Does anyone have any experience with banding their kestrel chicks?

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krchap's picture
Does anyone have any experience with banding their kestrel chicks?


I live in suburban Denver, CO and have 5 kestrel chicks that are 3,4 and 5 days old respectively. There is a nearby raptor research and rehabilitation group that has offered to come band the chicks when they are two weeks old. I'm intrigued about doing this, but am also worried about stressing out the chicks and the parents and want to weigh the pros and cons. Do any of you have experience with banding your chicks and do you have any advice? I only want to do it if there is a clear scientific benefit for doing it--don't want to do it just for the "gee whiz" factor.  Thoughts?

Kirstin Chapman 

Arvada, CO

Nu-Sun Cinema
Nu-Sun Cinema's picture

2 weeks is much to young. Banding should be done approximatly at 20 days old.

Reason why ! At about 20 days old the nestlings will be full grown in size ( just need more feather development)

and this will ensure proper band fitting.

The nestlings should not be disturbed in any way after 23 days old. If disturbed it may cause premature fledge.

Hope we helped and have a nice day,

Nu-Sun Cinema, Winnipeg, Manitoba, Canada.



AKP-Matthew's picture

Hi Kirstin -

We appreciate your concerns regarding banding, and your desire to only do so if there is clear scientific merit. Rest assured that there is! Rather than remain with the scientist(s) doing the banding, all North American bird banding data goes into a central database. This means that if the birds that were banded in your box are seen again anywhere else—whether that's along their migration, on their wintering grounds, or in a box down the street next year—scientists can use this information to gain insight into kestrel movements, year-to-year survival, and much more. They can also see if these have changed in recent years in response to climate change or other factors.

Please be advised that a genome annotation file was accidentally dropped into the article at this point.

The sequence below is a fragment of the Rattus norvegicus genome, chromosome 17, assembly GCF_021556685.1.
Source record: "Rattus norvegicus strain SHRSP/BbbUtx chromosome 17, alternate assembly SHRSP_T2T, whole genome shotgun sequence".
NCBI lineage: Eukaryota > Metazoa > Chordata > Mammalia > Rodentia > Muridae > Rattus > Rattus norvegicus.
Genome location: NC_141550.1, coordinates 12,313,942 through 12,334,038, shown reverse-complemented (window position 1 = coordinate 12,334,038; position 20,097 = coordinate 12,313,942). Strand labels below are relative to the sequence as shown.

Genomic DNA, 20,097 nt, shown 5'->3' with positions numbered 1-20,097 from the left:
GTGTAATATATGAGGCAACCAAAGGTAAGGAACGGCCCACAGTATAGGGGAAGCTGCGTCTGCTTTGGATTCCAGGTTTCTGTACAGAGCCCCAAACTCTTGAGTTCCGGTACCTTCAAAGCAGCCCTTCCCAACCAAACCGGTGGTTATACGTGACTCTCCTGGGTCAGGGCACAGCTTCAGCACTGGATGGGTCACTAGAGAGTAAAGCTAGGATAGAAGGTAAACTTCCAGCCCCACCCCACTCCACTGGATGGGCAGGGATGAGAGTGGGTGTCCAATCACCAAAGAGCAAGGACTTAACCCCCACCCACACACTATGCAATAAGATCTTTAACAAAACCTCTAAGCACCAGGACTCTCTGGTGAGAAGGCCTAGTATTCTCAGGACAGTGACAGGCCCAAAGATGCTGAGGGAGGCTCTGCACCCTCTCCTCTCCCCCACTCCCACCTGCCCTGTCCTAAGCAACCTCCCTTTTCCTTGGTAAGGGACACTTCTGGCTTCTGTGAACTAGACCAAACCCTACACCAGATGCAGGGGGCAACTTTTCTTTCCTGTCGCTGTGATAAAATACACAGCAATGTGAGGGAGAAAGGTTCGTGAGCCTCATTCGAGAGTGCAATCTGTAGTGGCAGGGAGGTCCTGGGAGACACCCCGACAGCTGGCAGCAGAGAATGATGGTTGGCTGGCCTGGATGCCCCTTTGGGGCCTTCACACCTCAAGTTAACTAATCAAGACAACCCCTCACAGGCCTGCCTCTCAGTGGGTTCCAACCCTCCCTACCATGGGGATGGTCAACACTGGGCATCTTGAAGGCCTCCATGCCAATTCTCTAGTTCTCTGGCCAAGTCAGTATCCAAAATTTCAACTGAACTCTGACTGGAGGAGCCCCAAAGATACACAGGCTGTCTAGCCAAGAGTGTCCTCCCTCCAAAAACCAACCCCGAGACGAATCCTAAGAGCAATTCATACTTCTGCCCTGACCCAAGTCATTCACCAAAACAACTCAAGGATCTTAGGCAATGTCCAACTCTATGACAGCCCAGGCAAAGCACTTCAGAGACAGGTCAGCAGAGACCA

But does banding cause undue stress for the nestlings and adults? Well, banding day probably isn't the kestrels' favorite, but studies have shown that responsble banding (i.e., banding that minimizes handling time and occurs at the right time of year and stage of the breeding cycle) doesn't seem to have any long-term effects on the birds or the ultimate success rate of the nest. Bottom line—there's a lot to gain from responsible banding, and little to lose! While of course the decision is ultimately yours, we'd encourage you to have the nestlings in your box banded to further your box's contribution to science.

We're assuming based on your location that the organization in question is the Colorado Avian Research and Rehabilitation Institute (CARRI). AKP partner Kestrel Friendly is a pair of community scientists that also live in your general area, and they worked with CARRI last year to have the nestlings in their box banded. If you wanted, you could try messaging them and I'm sure they'd be happy to give you more information about their experience.

One last note: while Nu-Sun is correct that the nestlings don't reach full body size until they are about 20 days of age, they can be banded as soon as the legs reach full size, which occurs sooner. The AKP recommends that nestlings be banded at between 15 and 23 days of age. Earlier than that, the bands can slip down and inadvertently cause injury. Older than 23 days and the nestlings may prematurely leave the nest due to the disturbance.

AKP Staff